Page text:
For small business owners who said they were actively hiring and have faced at least one difficulty with the applicants they are interviewing (about 26% of overall respondents), most are making personal or staff sacrifices to compensate. For example, 54% of those who are having difficulty hiring say they and/or the business owner had to personally work more hours or take on more roles. Forty-two percent of those reporting difficulty had to ask staff to work overtime or longer hours, and 31% reported difficulty with scheduling because they did not have enough staff. 

SMALL BUSINESSES PLAN NEW RECRUITING TACTICS

After the pandemic, small businesses are planning a mix of tactics to lure back workers including increased pay and new benefits.

For example, 26% plan to find new ways to advertise and 24% plan to increase pay. Flexibility is also a plan: 22% plan to offer more flexible working hours and 21% plan to offer a hybrid or remote work environment.

A quarter of respondents say they do not plan to do anything differently to attract talent once the pandemic ends; this is driven mostly by businesses with fewer than five employees. The smallest small businesses are less likely to do things like offer more flexible work hours or offer current employees referral incentives.

Taken all together, the pace at which small businesses are able to make hires this year, and their optimism about the post-COVID workforce landscape, remains somewhat mixed. This data shows some small businesses are having difficulty finding qualified workers and continue to have concerns about the pandemic’s impact on their business’ health and the well-being of their workforce.

Methodology

 
SURVEY METHODOLOGY


These are the findings of an Ipsos poll conducted between June 16 – 23, 2021. For this survey, a sample of roughly 501 small business owners and operators age 18+ from the continental U.S. Alaska and Hawaii was interviewed online in English.

The sample for this study was randomly drawn from Ipsos’ online panel and partner online panel sources and does not rely on a population frame in the traditional sense. Ipsos uses fixed sample targets, unique to the study, in drawing sample. Small businesses are defined in this study as companies with fewer than 500 employees that are not sole proprietorships. Ipsos used fixed sample targets, unique to this study, in drawing sample. This sample calibrates respondent characteristics to be representative of the U.S. small business population using standard procedures such as raking-ratio adjustments. The source of these population targets is U.S. Census 2020 Statistics of U.S. Businesses dataset. The sample drawn for this study reflects fixed sample targets on firmographics. Post-hoc weights were made to the population characteristics on region, industry sector and size of business.

Statistical margins of error are not applicable to online non-probability polls. All sample surveys and polls may be subject to other sources of error, including, but not limited to coverage error and measurement error. Where figures do not sum to 100, this is due to the effects of rounding. The precision of Ipsos online polls is measured using a credibility interval. In this case, the poll has a credibility interval of plus or minus 5.0 percentage points for all respondents. Ipsos calculates a design effect (DEFF) for each study based on the variation of the weights, following the formula of Kish (1965). This study had a credibility interval adjusted for design effect of the following (n=501, DEFF=1.5, adjusted Confidence Interval=+/-6.5 percentage points).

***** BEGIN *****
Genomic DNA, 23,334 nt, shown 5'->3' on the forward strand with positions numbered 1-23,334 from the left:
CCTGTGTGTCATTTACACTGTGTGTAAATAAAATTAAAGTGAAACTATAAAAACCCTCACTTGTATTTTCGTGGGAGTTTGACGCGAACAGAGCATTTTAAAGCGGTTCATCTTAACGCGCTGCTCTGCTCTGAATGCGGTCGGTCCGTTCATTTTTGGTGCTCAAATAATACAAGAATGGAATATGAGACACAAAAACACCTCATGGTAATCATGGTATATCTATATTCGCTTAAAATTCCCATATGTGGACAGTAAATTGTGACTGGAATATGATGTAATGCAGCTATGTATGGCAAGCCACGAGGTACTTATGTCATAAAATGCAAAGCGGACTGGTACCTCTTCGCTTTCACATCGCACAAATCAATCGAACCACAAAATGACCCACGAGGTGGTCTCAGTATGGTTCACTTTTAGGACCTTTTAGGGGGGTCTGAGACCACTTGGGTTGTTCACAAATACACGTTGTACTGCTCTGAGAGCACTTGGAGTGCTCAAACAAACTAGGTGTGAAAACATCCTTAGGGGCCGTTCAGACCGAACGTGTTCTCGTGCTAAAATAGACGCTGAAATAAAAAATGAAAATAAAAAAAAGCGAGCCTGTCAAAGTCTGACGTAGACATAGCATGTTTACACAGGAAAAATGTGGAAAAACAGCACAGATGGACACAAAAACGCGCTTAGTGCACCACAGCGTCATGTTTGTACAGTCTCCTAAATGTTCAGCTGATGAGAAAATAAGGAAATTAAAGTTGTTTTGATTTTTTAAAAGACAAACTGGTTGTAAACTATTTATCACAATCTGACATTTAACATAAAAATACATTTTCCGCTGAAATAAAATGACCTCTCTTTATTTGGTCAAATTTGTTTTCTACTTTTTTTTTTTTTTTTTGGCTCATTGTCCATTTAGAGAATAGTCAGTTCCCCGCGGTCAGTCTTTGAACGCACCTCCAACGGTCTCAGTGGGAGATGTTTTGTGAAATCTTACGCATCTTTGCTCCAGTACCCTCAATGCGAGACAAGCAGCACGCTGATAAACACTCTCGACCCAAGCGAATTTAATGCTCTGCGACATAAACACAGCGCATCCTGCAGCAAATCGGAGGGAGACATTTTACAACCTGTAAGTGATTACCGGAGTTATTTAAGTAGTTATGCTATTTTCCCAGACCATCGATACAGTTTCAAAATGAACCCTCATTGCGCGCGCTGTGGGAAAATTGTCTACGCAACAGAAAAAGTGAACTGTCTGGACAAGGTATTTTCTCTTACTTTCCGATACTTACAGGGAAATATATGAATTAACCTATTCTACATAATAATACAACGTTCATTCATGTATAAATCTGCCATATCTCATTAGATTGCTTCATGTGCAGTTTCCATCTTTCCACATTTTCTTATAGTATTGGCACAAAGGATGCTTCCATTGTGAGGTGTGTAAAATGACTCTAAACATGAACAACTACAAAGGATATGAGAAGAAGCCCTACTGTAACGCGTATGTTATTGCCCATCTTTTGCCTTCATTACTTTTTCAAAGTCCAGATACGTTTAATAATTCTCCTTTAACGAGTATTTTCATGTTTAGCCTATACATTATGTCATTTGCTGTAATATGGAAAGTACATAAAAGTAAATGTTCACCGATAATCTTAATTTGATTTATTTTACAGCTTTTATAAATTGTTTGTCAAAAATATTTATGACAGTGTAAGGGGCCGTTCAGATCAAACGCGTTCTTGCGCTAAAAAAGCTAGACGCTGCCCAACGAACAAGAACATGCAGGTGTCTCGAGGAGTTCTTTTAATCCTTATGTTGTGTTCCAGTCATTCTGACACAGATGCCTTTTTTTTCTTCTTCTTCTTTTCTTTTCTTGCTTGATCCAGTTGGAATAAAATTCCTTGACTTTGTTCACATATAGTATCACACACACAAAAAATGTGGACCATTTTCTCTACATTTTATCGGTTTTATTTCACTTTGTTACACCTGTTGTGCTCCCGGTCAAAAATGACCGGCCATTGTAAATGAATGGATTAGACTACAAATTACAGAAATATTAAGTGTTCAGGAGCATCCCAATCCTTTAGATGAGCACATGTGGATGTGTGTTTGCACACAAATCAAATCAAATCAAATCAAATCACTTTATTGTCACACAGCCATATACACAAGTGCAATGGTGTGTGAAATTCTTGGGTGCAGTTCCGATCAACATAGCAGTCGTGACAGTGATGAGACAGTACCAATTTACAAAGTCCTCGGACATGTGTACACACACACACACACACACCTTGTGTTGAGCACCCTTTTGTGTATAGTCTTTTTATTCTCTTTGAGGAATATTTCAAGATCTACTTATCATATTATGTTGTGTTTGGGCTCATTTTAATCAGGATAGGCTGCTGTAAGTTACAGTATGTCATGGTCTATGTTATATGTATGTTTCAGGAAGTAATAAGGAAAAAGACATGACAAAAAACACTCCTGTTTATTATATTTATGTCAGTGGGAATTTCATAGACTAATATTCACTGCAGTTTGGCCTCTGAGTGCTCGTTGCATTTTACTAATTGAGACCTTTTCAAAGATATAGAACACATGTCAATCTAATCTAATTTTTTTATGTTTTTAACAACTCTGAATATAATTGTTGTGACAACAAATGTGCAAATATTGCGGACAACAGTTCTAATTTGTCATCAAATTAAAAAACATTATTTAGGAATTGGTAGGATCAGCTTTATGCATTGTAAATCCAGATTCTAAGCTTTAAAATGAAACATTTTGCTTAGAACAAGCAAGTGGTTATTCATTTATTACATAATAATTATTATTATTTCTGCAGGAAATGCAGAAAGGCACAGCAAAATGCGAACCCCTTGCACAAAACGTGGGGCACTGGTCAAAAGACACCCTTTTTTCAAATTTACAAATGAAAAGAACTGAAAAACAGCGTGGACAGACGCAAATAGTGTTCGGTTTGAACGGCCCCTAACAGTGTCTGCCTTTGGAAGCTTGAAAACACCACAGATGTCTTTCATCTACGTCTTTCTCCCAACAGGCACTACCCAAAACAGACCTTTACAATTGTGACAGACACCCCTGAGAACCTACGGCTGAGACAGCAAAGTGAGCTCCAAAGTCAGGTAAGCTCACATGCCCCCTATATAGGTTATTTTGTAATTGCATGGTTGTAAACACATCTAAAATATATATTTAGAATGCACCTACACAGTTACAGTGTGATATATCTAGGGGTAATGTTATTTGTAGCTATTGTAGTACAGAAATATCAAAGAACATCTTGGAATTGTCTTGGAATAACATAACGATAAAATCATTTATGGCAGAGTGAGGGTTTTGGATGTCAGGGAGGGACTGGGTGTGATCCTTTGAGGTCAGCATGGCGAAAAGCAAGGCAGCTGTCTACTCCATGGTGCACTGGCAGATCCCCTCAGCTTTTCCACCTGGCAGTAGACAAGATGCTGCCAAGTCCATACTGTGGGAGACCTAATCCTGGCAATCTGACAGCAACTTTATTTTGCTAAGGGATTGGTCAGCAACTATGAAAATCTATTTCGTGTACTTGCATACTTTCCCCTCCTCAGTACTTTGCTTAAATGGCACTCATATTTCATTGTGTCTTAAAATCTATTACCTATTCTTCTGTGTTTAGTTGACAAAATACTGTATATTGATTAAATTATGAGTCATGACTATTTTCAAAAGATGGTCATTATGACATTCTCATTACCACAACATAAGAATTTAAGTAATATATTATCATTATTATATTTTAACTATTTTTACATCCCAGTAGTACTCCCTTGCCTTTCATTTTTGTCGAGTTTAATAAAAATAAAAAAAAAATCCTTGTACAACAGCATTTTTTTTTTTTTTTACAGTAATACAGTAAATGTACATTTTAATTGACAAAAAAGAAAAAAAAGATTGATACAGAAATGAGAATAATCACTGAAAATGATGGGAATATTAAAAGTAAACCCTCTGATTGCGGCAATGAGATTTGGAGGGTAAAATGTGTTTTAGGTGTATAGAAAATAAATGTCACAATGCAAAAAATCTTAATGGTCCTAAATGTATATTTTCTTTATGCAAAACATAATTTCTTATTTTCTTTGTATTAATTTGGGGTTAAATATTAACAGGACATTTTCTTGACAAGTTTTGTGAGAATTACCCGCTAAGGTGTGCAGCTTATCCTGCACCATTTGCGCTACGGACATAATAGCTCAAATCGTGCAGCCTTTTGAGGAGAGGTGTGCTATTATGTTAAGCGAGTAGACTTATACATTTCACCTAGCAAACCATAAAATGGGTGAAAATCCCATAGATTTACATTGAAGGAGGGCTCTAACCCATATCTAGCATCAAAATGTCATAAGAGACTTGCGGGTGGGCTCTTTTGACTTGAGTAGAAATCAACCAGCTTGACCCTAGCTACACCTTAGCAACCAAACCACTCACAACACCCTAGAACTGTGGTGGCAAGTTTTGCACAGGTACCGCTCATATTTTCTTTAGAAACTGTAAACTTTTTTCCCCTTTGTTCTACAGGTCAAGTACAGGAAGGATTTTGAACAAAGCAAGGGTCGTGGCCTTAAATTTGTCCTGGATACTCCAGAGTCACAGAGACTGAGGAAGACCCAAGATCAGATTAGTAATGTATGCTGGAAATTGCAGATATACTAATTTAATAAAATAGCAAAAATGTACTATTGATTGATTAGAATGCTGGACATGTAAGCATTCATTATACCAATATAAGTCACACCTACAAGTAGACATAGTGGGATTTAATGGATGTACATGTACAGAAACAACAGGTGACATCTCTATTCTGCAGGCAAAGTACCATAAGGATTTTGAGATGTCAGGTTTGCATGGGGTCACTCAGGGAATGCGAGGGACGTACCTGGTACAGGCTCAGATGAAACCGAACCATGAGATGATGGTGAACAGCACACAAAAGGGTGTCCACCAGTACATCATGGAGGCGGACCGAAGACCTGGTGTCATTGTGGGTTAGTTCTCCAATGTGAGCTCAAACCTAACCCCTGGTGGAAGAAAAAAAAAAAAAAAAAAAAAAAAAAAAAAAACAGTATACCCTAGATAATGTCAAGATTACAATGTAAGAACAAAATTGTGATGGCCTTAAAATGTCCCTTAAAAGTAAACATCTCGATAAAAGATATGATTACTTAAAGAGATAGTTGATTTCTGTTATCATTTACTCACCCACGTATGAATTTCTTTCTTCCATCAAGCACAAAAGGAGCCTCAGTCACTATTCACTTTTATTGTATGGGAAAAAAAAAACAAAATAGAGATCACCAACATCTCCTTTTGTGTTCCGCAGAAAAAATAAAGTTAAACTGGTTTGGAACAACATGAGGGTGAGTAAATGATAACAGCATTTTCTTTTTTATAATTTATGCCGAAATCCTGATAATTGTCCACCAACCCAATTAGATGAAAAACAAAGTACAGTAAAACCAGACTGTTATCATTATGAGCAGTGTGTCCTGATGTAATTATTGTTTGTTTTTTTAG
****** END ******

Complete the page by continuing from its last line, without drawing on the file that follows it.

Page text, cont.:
INDEX METHODOLOGY


To construct national, regional, employee size, and broad industry group level estimates of the health of small businesses in the U.S., a sequence of statistical techniques were applied to the survey results, including elastic net for variable selection and multilevel regression with post stratification (MRP) from the survey data.

Since each business may report the state of its health by different standards, Ipsos uses the core survey questions to construct a stable, consistent definition of small business status. Each business is then classified into one of three categories: poor, neutral, or good. Once each business is measured on a consistent scale, the survey results are fed into a multilevel regression model to generalize our results to a broader set of businesses enabling us to measure the health of businesses not just nationally but also at the level of state, industry, and business size. The model uses employee size, industry type, and location as individual level predictors, as well as data from the BLS on job change by industry.

Next, to ensure that our model results are reflective of the small business population in the U.S., we adjust our estimates using the number of businesses in the over 5,000 possible combinations of state, industry, and firm-size categories to ensure that the model of business health represents the U.S. population of small businesses.

The process used is known as post-stratification, something which was not possible with the original sample due to sample-size limitations. The population estimates for employee size, industry, and location were obtained from the U.S. Census 2020 Statistics of U.S. Businesses dataset.

Percentage breakdowns for region, employee size, and sector:

1 Among the one-third of small businesses who are actively hiring right now, roughly two in five are medium-sized small businesses (n=78).